Table 1 describes the grading scheme used to evaluate the level of evidence of articles considered in this review. The system used was based on the modified Delphi methodology, as published by Dellinger et al.26 This was chosen as it has been used in the most recent American Society for Parenteral and Enteral Nutrition pediatric guidelines, and is commonly used in the Critical Care literature.8 All investigational articles were reviewed by two FWG members and assigned a grade of level of evidence.
Practices that had a scientific basis in the literature and those that were consistent among sites were used to form the foundation for the nutrition recommendations. Practices that were variable among sites were discussed at length and only added to the feeding program once a consensus was reached. Nutrition recommendations were divided into three separate time periods: (1) Pre-Norwood procedure recommendations; (2) Immediate post-Norwood procedure recommendations; and (3) Interstage recommendations. The review of the literature also allowed us to identify gaps in our knowledge in this area, giving us a road map for future research. Recommendations found within the below guidelines were assigned a grade as described in Table 1, where those with clear consensus among the FWG members and the benefits clearly outweighed the risks was assigned “strongly recommended.”
Our initial literature search identified 71 articles eligible for review. After initial screening, 26 articles were eliminated, leaving 45 available for further review and grading by the work group. Of these, 13 articles were specifically related to feeding infants with single ventricle physiology, while 32 articles were related to the care of infants with CHD in general. Figures 1--66 represent the consensus recommendations of the FWG following literature review and assessment of best practices among the centers participating in the NPC-QIC.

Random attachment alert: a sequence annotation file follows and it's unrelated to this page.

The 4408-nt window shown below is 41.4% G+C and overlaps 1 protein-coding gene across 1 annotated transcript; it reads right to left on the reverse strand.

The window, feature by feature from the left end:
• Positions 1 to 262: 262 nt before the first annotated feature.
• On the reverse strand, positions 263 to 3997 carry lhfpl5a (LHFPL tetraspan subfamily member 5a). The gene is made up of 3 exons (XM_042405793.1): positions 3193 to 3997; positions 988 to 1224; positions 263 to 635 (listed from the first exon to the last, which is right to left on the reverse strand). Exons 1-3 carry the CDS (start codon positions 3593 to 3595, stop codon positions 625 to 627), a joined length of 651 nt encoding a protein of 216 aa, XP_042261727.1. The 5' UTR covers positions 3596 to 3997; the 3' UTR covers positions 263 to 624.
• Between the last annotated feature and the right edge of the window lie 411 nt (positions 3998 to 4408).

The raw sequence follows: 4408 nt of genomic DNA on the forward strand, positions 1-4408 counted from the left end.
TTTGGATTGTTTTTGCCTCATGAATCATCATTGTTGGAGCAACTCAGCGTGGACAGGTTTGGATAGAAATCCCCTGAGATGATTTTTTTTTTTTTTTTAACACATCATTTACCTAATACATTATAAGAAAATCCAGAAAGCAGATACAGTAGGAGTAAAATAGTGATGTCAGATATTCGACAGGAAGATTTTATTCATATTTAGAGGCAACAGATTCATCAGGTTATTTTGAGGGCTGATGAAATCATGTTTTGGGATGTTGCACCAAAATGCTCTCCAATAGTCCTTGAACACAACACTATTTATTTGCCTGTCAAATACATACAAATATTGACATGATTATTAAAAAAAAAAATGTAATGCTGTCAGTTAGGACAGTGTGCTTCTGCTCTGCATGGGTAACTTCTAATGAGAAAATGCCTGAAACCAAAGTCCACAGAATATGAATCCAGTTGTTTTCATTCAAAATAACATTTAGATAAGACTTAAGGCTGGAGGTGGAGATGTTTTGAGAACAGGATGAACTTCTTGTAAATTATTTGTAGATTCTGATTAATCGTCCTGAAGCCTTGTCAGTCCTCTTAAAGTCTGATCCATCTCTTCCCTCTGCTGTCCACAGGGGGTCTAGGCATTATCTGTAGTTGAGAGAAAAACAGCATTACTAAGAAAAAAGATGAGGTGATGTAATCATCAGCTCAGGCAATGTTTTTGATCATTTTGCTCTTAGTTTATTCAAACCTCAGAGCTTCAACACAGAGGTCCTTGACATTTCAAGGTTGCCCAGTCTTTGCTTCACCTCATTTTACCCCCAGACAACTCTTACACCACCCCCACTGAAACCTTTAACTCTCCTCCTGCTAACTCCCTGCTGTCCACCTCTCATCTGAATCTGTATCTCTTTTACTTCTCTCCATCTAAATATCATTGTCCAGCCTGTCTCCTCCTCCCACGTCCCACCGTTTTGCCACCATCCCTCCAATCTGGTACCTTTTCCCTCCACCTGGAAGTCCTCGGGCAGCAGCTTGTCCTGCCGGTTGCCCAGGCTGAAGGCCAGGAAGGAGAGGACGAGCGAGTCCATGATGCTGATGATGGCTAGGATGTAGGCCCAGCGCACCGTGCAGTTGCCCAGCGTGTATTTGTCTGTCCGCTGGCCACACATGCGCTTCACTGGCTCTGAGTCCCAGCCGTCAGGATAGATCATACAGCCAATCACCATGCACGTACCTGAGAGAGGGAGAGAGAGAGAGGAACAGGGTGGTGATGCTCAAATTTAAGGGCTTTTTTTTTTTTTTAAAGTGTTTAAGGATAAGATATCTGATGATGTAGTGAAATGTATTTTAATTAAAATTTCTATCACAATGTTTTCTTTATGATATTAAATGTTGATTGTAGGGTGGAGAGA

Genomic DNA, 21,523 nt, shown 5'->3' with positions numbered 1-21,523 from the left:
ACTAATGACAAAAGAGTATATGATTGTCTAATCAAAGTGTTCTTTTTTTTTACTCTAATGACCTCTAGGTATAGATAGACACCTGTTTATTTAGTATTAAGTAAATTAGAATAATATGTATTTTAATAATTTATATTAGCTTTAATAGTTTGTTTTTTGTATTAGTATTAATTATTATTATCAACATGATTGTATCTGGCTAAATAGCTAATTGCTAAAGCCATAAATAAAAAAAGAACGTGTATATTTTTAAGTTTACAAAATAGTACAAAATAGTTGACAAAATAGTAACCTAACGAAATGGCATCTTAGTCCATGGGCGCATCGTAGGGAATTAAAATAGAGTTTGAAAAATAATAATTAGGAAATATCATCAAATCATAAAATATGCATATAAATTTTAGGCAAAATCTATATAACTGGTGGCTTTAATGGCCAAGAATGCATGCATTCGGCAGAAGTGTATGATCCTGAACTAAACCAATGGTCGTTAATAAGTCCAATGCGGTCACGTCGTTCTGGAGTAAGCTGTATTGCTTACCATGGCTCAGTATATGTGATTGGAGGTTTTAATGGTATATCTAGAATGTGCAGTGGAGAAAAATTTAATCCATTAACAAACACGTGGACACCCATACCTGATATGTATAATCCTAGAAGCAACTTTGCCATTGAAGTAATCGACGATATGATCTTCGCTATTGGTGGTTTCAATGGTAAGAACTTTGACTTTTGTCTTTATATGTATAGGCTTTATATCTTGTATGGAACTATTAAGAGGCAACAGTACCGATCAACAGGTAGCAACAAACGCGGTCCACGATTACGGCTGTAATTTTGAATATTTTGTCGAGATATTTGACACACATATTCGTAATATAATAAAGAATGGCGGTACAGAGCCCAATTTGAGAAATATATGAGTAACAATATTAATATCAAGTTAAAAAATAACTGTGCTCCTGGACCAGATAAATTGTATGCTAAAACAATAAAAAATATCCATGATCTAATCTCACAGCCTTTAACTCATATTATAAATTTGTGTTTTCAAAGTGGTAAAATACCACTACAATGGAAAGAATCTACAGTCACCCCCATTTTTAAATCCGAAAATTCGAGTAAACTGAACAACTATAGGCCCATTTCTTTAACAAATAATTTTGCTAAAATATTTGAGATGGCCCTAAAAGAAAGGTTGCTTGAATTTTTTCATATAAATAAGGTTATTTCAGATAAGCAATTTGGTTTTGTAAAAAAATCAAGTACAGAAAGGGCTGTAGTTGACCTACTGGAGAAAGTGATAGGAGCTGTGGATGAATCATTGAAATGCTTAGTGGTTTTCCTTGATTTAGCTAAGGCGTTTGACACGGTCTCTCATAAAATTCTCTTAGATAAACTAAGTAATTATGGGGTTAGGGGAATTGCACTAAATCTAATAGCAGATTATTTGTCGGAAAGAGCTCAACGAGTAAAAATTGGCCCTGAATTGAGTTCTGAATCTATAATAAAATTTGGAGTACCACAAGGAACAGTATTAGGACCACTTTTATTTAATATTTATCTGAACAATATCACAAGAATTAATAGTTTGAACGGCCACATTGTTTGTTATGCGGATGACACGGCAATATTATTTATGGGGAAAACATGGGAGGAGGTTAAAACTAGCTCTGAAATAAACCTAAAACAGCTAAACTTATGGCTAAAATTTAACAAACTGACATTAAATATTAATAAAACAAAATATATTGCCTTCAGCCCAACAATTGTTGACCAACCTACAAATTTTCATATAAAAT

The decision to feed enterally in the pre-Norwood period remains controversial. While case reports and case series of successful preoperative feeding exist, the risk of impaired systemic perfusion and potential gastrointestinal complications such as NEC may outweigh any potential benefit of achieving full enteral nutrition (EN) preoperatively. Practitioners are often averse to initiate and advance early EN due to the risk of NEC in this tenuous population.27-30 However, several studies among other population groups have demonstrated that early EN decreases infection rates, decreases length of stay, improves wound healing, and shortens the duration of mechanical ventilatory support.8,61-64 Benefits to early feeding may include the initiation of normal feeding patterns and mechanics, immunologic benefits, and prevention of bacterial translocation.8,61-64 Enteral feeding in the patient with unstable ductal-dependent systemic blood flow may result in gastrointestinal complications.17,28,29,34,53
Below we outline the level of evidence and rationale supporting the consensus guidelines for preoperative feeding found in figure 1. Our literature review revealed significant gaps in the understanding of the potential benefits of preoperative feeding, and their impact on outcomes.